Document 6511850


Document 6511850
How to …
Surf the Internet
The Internet is made up from a vast collection of interconnected computers called ‘Servers’.
Each of these Servers contains many thousands, millions even, of pages of information, pictures,
drawings and diagrams.
With such a vast store of information it should be easy to retrieve and information stored on the
servers. At least it would be if the information was indexed. Unfortunately this is not the case.
There is no definitive index to the content on the internet.
Realising this situation existed, many companies began to construct programs that would
automatically trawl through the entire internet, cataloguing and indexing the content they found.
This content was indexed and stored in such a way that content could be searched for.
For many, Google is the definitive search source for the internet. In fact the word "Google" was
added to the Oxford English Dictionary on June 15th, 2006. In their definition, it has a capital
"G" and never a lower-case "g." It always refers to searching for information using the Google
search engine, which was named in 1998. There are however many more providers of this
search facility:
Description (
Search engine and directory from AOL. Used to be NetFind. Features
regional search. Fast.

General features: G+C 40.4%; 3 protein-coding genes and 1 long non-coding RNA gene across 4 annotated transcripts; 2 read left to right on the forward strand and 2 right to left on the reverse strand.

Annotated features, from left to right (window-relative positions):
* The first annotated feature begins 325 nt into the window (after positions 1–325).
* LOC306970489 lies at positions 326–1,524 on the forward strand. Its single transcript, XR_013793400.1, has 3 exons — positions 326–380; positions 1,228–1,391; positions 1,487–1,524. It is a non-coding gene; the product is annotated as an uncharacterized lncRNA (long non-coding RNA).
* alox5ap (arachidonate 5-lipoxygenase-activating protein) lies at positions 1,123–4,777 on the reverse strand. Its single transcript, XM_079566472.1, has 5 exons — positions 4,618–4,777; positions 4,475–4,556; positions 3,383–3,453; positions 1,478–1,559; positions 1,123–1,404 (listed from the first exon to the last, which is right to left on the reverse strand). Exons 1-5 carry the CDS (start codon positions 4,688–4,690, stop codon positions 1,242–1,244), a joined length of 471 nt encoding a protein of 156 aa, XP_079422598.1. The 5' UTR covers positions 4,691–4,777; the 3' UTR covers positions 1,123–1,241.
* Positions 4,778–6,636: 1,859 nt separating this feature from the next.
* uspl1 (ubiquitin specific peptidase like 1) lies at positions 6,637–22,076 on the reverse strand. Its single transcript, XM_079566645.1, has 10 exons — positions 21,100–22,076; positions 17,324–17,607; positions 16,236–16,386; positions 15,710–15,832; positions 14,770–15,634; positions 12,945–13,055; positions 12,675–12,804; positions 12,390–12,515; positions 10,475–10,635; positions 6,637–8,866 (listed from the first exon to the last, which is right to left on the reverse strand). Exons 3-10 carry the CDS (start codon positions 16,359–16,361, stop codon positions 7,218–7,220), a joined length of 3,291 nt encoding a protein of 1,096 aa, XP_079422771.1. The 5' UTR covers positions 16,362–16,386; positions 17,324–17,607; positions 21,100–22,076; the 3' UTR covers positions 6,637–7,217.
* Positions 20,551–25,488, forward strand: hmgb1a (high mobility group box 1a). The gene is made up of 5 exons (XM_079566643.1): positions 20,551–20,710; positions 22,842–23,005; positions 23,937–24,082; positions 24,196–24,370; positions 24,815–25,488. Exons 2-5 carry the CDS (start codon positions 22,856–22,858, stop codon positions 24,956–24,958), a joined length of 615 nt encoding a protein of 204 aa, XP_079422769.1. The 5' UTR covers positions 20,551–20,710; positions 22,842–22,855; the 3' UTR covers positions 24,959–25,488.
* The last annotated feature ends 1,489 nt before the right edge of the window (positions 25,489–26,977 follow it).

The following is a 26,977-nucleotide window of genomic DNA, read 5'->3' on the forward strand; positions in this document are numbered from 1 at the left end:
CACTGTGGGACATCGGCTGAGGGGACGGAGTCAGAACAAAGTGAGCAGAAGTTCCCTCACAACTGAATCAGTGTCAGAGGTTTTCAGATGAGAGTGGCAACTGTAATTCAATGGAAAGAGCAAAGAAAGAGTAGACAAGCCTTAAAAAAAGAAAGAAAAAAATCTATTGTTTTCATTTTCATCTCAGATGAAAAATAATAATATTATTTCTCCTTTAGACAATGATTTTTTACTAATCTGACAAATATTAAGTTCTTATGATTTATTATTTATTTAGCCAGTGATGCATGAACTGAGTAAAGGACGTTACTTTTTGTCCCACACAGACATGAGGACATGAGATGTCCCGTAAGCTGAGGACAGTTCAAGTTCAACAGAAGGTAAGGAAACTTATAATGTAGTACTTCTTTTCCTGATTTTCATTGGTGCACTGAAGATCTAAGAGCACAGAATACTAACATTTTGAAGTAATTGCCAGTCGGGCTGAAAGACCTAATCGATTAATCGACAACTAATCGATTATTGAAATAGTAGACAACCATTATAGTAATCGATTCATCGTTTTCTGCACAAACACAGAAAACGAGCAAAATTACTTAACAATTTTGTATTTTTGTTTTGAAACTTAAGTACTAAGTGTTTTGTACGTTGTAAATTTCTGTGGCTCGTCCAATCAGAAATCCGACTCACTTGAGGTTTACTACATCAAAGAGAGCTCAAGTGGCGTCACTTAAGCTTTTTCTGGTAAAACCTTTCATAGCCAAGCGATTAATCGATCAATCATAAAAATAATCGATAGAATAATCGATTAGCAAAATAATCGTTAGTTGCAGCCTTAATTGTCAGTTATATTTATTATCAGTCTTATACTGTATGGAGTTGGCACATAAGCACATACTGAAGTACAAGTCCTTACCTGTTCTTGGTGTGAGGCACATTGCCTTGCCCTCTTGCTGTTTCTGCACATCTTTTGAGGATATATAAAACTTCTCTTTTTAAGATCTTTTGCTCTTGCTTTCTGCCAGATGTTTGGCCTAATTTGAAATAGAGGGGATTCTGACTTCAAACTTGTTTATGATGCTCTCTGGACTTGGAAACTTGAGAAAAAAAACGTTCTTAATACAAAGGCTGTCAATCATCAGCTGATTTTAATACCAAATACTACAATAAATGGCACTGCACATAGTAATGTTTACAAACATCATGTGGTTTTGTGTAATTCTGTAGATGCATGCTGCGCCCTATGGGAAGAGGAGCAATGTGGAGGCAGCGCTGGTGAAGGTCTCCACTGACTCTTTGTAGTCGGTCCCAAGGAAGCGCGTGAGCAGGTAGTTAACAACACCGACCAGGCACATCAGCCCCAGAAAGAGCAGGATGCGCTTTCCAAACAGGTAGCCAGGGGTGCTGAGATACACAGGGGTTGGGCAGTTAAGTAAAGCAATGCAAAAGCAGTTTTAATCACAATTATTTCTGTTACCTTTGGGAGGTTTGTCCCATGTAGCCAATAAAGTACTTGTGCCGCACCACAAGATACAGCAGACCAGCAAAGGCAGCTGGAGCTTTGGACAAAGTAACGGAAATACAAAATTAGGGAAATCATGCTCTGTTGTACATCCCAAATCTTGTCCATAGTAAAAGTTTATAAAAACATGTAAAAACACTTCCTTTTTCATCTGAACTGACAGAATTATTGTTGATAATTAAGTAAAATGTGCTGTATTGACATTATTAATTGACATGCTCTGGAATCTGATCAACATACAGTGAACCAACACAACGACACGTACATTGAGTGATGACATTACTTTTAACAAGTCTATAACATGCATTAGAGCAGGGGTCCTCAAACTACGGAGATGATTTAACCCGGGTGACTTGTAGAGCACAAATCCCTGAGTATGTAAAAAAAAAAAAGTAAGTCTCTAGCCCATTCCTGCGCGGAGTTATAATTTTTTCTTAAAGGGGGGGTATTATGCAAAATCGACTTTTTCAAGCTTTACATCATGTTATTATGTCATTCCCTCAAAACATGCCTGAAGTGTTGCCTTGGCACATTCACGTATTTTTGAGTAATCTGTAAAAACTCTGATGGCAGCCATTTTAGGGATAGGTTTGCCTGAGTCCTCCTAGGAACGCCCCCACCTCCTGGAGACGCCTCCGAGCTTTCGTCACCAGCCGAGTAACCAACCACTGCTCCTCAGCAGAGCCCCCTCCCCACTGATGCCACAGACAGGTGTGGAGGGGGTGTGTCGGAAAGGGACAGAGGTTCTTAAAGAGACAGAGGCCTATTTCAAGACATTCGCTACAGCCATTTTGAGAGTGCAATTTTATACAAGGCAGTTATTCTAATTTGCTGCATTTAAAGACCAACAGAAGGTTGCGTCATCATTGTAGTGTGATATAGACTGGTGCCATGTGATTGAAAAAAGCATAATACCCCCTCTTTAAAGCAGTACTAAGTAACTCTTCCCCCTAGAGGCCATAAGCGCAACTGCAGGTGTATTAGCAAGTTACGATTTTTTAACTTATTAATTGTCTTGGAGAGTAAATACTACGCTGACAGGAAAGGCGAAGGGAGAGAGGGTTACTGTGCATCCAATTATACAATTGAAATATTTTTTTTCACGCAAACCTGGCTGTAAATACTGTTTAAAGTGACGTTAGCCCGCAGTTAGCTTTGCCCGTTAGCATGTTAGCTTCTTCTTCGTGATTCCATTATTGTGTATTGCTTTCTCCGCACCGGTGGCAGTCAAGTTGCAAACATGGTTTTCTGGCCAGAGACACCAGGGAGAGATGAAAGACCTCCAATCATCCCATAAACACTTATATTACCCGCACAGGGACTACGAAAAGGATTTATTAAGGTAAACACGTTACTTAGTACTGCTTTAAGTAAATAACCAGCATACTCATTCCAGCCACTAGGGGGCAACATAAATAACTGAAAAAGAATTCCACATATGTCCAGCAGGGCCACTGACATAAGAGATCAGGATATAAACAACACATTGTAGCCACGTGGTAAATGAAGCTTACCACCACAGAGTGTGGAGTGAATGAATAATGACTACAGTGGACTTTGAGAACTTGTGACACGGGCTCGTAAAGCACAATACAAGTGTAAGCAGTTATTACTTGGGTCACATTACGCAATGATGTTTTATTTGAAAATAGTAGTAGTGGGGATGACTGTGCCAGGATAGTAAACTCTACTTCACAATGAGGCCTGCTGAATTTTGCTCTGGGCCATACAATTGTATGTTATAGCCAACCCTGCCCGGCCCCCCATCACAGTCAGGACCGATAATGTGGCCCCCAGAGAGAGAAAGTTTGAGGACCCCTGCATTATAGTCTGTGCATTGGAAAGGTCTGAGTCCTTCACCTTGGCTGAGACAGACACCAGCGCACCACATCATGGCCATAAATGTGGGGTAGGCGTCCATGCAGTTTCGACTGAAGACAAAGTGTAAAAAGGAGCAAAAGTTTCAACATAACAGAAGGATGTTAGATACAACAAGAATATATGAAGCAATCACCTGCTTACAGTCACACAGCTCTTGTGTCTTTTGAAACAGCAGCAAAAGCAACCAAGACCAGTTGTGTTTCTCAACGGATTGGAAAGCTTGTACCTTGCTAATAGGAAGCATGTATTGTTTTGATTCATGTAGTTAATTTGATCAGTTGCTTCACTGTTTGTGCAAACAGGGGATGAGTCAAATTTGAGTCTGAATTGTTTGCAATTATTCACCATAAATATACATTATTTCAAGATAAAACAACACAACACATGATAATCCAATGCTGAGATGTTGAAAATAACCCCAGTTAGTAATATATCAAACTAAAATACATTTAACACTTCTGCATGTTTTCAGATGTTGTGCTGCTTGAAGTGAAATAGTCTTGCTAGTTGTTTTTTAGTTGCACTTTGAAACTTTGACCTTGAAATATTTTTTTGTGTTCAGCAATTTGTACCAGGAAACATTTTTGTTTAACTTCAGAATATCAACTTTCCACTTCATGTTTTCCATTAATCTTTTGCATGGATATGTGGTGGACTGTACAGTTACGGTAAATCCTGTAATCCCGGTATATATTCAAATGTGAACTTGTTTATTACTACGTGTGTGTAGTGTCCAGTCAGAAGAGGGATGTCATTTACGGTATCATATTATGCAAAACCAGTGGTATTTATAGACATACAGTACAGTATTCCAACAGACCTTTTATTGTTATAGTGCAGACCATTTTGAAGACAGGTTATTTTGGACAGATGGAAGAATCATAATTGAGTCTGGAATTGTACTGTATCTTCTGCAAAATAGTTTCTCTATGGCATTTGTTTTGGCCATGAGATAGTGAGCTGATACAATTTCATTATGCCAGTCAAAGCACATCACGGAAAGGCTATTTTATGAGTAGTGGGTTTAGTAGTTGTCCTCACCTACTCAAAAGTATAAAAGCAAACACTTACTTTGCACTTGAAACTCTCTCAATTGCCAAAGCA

An all-time great, superfast. Has news service from ABC; a translation service
and incorporates Looksmart directories.
Make queries using plain English. "Uses sophisticated natural language
processing to understand and match users' questions to an extensive
knowledge base." Often throws up links you'd never thought of looking for.
Has been licensed by many other services.
North American yellow pages.
Fast meta-searcher, returning comprehensive results from various other
search engines
Categorised search
European business directory listing
Searches based on concepts and keywords with very useful 'more of this'
feature. Good for exploratory searches. Now has a UK site. Seems that it has
also merged with/taken over the old Magellan site.
Another UK based categorised Web site searcher
indicates preference)
Description (
Formerly INFOSEEK. Search categories include news, education, business,
Good fast search engine
Fast searcher (formerly the World Wide Web Worm)
Searches the entire Web, if a site is registered, then it will be found. Fast and
comprehensive once connected.
A directory service, also integrated into AltaVista from Readers Digest. Has
UK site.
Another favourite with loads of indexed pages, including a directory of popular
A meta-search engine that sends queries to a number of search engines then
organises the responses and presents them according to relevance and
source. Quite good.
Launched in 1999, this is a search engine with a bias towards UK content
(about time!). Easy to use, very quick and has a number of unique search
indicates preference)
Gets at least
Categorised search, not bad.
A neat search engine that places your search results into folders to let you
quickly home in on your criteria. A bit slow though.
It's goal is to "goal is to produce the most comprehensive directory of the
web, by relying on a vast army of volunteer editors". Replaces NewHoo.
Often throws up links that others miss.
Seems good, haven't used it in anger yet. For the moment,